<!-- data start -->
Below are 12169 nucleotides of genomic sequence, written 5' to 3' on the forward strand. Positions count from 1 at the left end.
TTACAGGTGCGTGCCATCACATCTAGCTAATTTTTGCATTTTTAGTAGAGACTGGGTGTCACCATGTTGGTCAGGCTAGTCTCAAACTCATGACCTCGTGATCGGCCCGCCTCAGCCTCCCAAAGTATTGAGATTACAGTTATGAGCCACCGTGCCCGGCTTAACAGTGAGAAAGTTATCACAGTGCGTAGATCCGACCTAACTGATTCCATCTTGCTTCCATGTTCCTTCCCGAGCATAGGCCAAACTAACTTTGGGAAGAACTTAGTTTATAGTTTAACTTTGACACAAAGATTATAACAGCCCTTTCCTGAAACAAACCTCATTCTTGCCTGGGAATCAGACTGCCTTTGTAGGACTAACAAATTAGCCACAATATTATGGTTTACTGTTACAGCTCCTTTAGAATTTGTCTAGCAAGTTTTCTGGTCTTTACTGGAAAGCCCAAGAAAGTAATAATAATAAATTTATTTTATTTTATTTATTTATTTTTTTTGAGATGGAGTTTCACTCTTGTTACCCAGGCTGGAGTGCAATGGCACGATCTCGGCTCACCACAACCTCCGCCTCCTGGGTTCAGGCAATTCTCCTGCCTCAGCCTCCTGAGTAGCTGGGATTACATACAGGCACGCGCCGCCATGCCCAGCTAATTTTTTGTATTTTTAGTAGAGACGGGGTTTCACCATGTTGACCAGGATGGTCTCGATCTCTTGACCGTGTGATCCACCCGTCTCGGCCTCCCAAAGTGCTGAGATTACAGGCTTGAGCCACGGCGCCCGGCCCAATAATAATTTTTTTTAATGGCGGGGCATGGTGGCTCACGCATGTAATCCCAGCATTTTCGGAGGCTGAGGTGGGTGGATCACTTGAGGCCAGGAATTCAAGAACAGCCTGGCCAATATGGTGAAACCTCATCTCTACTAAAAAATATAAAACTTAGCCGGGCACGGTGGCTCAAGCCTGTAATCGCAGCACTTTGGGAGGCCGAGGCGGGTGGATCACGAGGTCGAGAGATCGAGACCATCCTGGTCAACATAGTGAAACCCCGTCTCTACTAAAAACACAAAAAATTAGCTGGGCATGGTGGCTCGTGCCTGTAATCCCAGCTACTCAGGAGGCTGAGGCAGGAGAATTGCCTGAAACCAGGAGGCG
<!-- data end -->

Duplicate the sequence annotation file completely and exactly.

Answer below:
Below are 12169 nucleotides of genomic sequence, written 5' to 3' on the forward strand. Positions count from 1 at the left end.
TTACAGGTGCGTGCCATCACATCTAGCTAATTTTTGCATTTTTAGTAGAGACTGGGTGTCACCATGTTGGTCAGGCTAGTCTCAAACTCATGACCTCGTGATCGGCCCGCCTCAGCCTCCCAAAGTATTGAGATTACAGTTATGAGCCACCGTGCCCGGCTTAACAGTGAGAAAGTTATCACAGTGCGTAGATCCGACCTAACTGATTCCATCTTGCTTCCATGTTCCTTCCCGAGCATAGGCCAAACTAACTTTGGGAAGAACTTAGTTTATAGTTTAACTTTGACACAAAGATTATAACAGCCCTTTCCTGAAACAAACCTCATTCTTGCCTGGGAATCAGACTGCCTTTGTAGGACTAACAAATTAGCCACAATATTATGGTTTACTGTTACAGCTCCTTTAGAATTTGTCTAGCAAGTTTTCTGGTCTTTACTGGAAAGCCCAAGAAAGTAATAATAATAAATTTATTTTATTTTATTTATTTATTTTTTTTGAGATGGAGTTTCACTCTTGTTACCCAGGCTGGAGTGCAATGGCACGATCTCGGCTCACCACAACCTCCGCCTCCTGGGTTCAGGCAATTCTCCTGCCTCAGCCTCCTGAGTAGCTGGGATTACATACAGGCACGCGCCGCCATGCCCAGCTAATTTTTTGTATTTTTAGTAGAGACGGGGTTTCACCATGTTGACCAGGATGGTCTCGATCTCTTGACCGTGTGATCCACCCGTCTCGGCCTCCCAAAGTGCTGAGATTACAGGCTTGAGCCACGGCGCCCGGCCCAATAATAATTTTTTTTAATGGCGGGGCATGGTGGCTCACGCATGTAATCCCAGCATTTTCGGAGGCTGAGGTGGGTGGATCACTTGAGGCCAGGAATTCAAGAACAGCCTGGCCAATATGGTGAAACCTCATCTCTACTAAAAAATATAAAACTTAGCCGGGCACGGTGGCTCAAGCCTGTAATCGCAGCACTTTGGGAGGCCGAGGCGGGTGGATCACGAGGTCGAGAGATCGAGACCATCCTGGTCAACATAGTGAAACCCCGTCTCTACTAAAAACACAAAAAATTAGCTGGGCATGGTGGCTCGTGCCTGTAATCCCAGCTACTCAGGAGGCTGAGGCAGGAGAATTGCCTGAAACCAGGAGGCG